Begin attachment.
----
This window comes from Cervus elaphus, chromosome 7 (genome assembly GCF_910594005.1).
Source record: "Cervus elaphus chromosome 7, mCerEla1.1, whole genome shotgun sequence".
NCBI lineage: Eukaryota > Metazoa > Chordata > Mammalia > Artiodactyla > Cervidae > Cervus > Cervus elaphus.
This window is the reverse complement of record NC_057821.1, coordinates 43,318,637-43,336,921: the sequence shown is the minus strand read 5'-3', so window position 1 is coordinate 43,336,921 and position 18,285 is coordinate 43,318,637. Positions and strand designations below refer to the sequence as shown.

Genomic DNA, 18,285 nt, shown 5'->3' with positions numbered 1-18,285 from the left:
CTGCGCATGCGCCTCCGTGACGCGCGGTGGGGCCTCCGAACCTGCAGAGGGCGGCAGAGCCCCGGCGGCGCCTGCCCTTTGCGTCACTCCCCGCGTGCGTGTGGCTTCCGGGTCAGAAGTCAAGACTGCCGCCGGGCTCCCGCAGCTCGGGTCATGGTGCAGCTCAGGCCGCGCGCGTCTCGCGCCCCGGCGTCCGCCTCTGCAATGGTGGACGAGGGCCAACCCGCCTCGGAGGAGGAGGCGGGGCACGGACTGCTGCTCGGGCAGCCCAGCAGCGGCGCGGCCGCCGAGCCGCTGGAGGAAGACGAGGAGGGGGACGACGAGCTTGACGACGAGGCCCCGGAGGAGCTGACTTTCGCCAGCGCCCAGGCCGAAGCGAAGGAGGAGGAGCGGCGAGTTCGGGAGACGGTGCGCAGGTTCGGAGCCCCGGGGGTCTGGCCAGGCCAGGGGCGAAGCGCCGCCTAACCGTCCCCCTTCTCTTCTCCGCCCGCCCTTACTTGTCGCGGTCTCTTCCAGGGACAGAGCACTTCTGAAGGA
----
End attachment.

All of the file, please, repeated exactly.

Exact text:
This window comes from Cervus elaphus, chromosome 7 (genome assembly GCF_910594005.1).
Source record: "Cervus elaphus chromosome 7, mCerEla1.1, whole genome shotgun sequence".
NCBI lineage: Eukaryota > Metazoa > Chordata > Mammalia > Artiodactyla > Cervidae > Cervus > Cervus elaphus.
This window is the reverse complement of record NC_057821.1, coordinates 43,318,637-43,336,921: the sequence shown is the minus strand read 5'-3', so window position 1 is coordinate 43,336,921 and position 18,285 is coordinate 43,318,637. Positions and strand designations below refer to the sequence as shown.

Genomic DNA, 18,285 nt, shown 5'->3' with positions numbered 1-18,285 from the left:
CTGCGCATGCGCCTCCGTGACGCGCGGTGGGGCCTCCGAACCTGCAGAGGGCGGCAGAGCCCCGGCGGCGCCTGCCCTTTGCGTCACTCCCCGCGTGCGTGTGGCTTCCGGGTCAGAAGTCAAGACTGCCGCCGGGCTCCCGCAGCTCGGGTCATGGTGCAGCTCAGGCCGCGCGCGTCTCGCGCCCCGGCGTCCGCCTCTGCAATGGTGGACGAGGGCCAACCCGCCTCGGAGGAGGAGGCGGGGCACGGACTGCTGCTCGGGCAGCCCAGCAGCGGCGCGGCCGCCGAGCCGCTGGAGGAAGACGAGGAGGGGGACGACGAGCTTGACGACGAGGCCCCGGAGGAGCTGACTTTCGCCAGCGCCCAGGCCGAAGCGAAGGAGGAGGAGCGGCGAGTTCGGGAGACGGTGCGCAGGTTCGGAGCCCCGGGGGTCTGGCCAGGCCAGGGGCGAAGCGCCGCCTAACCGTCCCCCTTCTCTTCTCCGCCCGCCCTTACTTGTCGCGGTCTCTTCCAGGGACAGAGCACTTCTGAAGGA